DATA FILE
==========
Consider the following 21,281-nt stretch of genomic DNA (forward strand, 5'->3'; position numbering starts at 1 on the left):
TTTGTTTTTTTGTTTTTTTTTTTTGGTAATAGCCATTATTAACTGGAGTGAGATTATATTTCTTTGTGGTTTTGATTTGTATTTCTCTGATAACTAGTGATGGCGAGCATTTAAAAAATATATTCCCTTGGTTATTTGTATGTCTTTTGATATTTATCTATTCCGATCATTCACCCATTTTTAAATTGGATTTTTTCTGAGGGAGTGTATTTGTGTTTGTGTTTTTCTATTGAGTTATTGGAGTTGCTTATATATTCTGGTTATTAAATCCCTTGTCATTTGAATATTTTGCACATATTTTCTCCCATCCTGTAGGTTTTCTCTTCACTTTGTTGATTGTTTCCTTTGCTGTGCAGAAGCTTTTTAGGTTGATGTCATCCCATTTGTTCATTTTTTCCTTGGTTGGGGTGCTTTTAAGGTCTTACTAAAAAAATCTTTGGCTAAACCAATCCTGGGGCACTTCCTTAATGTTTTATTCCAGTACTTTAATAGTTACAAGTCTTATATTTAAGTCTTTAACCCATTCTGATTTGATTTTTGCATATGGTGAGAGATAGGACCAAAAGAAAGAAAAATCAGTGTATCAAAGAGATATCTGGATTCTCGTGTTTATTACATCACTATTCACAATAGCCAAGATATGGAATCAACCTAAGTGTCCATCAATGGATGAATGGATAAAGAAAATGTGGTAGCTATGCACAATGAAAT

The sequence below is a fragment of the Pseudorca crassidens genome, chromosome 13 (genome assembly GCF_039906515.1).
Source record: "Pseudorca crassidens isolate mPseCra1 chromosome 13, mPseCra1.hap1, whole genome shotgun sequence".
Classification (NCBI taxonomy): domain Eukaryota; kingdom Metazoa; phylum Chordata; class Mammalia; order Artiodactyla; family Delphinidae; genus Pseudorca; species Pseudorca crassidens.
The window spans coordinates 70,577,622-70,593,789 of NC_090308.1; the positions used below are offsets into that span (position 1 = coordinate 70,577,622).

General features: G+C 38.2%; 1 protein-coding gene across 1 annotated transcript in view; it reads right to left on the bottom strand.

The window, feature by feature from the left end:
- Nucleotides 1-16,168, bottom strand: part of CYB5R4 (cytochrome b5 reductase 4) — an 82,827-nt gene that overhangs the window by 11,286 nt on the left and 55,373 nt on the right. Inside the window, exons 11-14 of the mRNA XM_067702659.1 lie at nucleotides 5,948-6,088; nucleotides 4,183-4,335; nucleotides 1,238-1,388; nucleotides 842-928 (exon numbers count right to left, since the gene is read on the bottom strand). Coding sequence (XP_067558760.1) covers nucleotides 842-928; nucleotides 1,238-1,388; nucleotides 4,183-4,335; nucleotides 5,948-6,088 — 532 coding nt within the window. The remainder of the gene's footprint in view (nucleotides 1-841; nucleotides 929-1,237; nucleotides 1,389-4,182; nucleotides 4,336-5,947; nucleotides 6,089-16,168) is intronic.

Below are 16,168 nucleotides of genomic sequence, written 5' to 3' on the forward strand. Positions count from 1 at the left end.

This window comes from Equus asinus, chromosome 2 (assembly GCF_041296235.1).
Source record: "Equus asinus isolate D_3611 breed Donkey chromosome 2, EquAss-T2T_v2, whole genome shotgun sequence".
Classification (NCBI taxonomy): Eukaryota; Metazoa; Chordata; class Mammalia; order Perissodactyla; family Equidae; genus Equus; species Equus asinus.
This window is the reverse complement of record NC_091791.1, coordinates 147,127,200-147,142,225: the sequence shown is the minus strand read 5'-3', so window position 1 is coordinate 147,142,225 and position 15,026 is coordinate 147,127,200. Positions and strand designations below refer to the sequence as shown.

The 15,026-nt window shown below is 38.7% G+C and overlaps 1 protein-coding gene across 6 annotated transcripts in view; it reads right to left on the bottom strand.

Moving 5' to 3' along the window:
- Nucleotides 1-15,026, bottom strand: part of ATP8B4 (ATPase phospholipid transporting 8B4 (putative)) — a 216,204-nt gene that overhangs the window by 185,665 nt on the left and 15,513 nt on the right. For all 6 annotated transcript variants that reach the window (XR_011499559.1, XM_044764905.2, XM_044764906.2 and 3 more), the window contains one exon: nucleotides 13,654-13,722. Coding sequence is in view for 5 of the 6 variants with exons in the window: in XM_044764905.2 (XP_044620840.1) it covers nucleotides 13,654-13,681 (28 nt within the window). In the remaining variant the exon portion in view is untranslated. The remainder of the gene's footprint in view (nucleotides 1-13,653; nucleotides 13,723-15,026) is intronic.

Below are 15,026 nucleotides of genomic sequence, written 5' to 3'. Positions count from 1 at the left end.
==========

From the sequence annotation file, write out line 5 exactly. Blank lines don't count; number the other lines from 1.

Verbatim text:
Classification (NCBI taxonomy): domain Eukaryota; kingdom Metazoa; phylum Chordata; class Mammalia; order Artiodactyla; family Delphinidae; genus Pseudorca; species Pseudorca crassidens.